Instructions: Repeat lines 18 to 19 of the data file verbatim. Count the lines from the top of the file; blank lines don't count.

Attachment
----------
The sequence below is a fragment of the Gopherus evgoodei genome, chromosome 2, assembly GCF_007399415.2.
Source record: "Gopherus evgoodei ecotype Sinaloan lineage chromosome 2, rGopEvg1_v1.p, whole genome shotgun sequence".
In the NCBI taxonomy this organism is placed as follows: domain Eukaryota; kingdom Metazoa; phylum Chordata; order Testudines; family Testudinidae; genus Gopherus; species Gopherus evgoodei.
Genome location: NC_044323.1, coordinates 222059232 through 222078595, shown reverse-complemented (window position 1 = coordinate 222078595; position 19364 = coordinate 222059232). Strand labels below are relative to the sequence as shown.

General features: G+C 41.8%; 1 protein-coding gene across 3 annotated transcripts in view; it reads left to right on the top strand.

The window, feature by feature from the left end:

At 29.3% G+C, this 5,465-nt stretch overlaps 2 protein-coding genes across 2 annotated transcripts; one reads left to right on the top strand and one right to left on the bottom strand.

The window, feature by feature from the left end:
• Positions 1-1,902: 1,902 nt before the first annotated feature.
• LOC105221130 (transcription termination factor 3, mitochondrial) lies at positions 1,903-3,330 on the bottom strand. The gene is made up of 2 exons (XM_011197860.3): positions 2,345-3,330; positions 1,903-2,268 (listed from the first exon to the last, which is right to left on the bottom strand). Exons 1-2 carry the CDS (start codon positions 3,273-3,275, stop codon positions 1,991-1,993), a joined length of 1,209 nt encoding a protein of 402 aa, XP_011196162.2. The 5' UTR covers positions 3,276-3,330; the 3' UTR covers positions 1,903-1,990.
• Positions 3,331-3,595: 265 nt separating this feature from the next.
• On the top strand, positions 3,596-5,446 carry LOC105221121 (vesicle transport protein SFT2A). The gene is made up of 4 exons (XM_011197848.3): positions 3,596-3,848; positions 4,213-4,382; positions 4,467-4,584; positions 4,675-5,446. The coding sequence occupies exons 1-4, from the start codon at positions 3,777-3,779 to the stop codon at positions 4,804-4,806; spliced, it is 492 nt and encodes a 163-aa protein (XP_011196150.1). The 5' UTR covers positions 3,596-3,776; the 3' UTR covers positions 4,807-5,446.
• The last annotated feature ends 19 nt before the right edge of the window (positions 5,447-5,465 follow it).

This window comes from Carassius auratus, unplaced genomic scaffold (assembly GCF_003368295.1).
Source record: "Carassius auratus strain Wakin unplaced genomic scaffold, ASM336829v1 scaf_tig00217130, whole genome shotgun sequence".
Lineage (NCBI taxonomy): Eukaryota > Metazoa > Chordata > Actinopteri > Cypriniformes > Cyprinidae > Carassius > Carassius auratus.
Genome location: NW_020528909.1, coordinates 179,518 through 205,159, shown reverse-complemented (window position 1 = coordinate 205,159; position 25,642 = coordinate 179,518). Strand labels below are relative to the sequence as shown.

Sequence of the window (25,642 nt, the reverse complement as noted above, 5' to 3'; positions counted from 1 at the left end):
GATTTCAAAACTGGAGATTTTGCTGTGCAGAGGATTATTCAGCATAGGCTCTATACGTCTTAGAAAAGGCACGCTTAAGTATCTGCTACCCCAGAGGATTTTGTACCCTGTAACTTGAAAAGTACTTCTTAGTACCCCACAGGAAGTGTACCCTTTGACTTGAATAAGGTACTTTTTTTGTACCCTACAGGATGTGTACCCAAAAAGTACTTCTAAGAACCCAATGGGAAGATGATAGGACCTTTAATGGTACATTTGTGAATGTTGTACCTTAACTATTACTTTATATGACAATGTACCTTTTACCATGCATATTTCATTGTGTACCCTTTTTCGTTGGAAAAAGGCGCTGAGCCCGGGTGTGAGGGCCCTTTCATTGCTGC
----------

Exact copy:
Sequence of the window (25,642 nt, the reverse complement as noted above, 5' to 3'; positions counted from 1 at the left end):
GATTTCAAAACTGGAGATTTTGCTGTGCAGAGGATTATTCAGCATAGGCTCTATACGTCTTAGAAAAGGCACGCTTAAGTATCTGCTACCCCAGAGGATTTTGTACCCTGTAACTTGAAAAGTACTTCTTAGTACCCCACAGGAAGTGTACCCTTTGACTTGAATAAGGTACTTTTTTTGTACCCTACAGGATGTGTACCCAAAAAGTACTTCTAAGAACCCAATGGGAAGATGATAGGACCTTTAATGGTACATTTGTGAATGTTGTACCTTAACTATTACTTTATATGACAATGTACCTTTTACCATGCATATTTCATTGTGTACCCTTTTTCGTTGGAAAAAGGCGCTGAGCCCGGGTGTGAGGGCCCTTTCATTGCTGC